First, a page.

Sicily: A Traveller's Guide by Paul Duncan (John Murray, £16.95): South Italy: A Traveller's Guide by Paul Holberton (John Murray. £16.95) Isabella di Lisi
THESE two volumes come as a welcome contribution to the almost non-existent travel guides on southern Italy.
Stendhal's dictum "see Naples and then die" has left the southernmost regions of the Italian peninsula penniless if unspoiled: tourism still stops at Naples.
Southern Italians may be forgiven for not shedding too many tears on this state of affairs: through the ages, hordes of visitors — Greeks, Romans, Carthaginians, Ostrogoths, Arabs, Normans, Germans, Spaniards and even the French trampled through the South and on to Sicily.
Their legacy accounts for much of the beauty found in this land: from Trajan's Arch in Benevento to the Byzantine splendour of San Domenico in Otranto. Both authors chart history's ponderous steps through heel, toe and isle indeed, virtually every site seems to touch off echoes of distant times for our erudite tour guides.
In Mr Holberton's case, this backward gazing could perhaps prove too excessive for those who aim to follow a time-conscious itinerary.
By the time we have learned the details of Hannibal's victory at Canne delta Battaglia. not much time is left for the town itself. For history buffs it is of course nice to know that Livy has been there before you, and that he had a good look at the cisterns and pits for grain storage; and readers of Church history will be relieved to know that Joachim of Fiore never espoused the heresies that stretched throughout the country in the 14th century.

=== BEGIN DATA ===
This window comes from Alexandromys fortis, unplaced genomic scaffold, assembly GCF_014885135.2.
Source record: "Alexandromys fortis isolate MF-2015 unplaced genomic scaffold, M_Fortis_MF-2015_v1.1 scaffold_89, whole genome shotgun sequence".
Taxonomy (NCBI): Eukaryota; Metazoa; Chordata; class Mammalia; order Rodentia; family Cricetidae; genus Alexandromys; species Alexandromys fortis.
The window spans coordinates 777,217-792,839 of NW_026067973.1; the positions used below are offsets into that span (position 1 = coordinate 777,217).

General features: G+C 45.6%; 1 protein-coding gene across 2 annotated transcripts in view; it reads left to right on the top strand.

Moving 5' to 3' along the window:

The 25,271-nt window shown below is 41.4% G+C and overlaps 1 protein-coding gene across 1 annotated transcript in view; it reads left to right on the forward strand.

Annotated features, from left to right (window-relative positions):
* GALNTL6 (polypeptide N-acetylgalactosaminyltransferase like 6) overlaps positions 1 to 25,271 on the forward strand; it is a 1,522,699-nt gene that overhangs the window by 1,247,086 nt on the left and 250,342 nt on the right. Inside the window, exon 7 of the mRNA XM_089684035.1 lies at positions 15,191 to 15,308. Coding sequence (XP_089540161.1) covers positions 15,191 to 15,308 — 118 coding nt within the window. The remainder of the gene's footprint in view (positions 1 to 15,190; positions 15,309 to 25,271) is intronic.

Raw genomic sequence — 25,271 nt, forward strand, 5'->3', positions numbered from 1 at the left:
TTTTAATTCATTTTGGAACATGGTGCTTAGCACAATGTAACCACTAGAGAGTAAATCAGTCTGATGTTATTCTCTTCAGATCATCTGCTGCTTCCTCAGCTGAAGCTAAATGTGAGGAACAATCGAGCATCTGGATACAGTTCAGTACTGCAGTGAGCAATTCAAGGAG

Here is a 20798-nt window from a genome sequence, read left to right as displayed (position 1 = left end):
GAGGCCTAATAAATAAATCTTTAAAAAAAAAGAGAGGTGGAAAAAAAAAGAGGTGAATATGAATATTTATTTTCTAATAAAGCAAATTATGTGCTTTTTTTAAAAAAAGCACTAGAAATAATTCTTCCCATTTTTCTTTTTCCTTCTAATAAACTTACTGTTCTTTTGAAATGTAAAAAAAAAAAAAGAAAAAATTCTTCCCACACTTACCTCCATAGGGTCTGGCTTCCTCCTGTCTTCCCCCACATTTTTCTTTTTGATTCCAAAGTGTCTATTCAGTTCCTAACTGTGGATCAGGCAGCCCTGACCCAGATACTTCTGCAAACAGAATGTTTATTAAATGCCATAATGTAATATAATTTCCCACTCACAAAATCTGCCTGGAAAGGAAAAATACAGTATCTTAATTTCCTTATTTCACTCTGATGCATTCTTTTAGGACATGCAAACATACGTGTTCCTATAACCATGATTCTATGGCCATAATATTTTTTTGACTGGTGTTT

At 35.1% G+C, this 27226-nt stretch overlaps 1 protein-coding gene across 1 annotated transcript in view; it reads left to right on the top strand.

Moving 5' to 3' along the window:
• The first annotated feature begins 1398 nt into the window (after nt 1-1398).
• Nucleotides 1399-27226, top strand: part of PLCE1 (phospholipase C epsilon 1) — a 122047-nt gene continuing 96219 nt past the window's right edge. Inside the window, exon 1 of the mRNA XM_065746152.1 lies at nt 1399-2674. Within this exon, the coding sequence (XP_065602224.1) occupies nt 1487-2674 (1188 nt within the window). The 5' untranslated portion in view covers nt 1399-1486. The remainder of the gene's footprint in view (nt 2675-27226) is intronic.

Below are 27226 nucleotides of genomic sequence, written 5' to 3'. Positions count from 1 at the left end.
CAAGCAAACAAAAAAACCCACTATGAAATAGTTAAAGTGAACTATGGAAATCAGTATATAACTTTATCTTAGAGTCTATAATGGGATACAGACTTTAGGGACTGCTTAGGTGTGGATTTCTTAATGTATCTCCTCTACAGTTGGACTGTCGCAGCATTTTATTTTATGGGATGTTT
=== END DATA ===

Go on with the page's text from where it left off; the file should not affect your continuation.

Nature so harsh that poverty is endemic to most of the region's agricultural workers is, in the Mezzogiorno, a far cry from the pastoral serenity which British travellers expect from their habitual Tuscan destinations. Blinding white sunlight,
mountainous craggy rocks, stomach-sinking precipices abound in the cruel land of Etna and Scylla. Little wonder that in the 19th century neo-realistic novels of Sicily's Giovanni Verga, natural calamities abound. Both books do full justice to the dramatic landscapes against which medieval villages cluster and to the ever-present Mediterranean.
Paul Duncan's descriptions of Sicilian vistas and folklore, and its unique brand of aristocratic decadence fill the reader with the urge to board the first plane.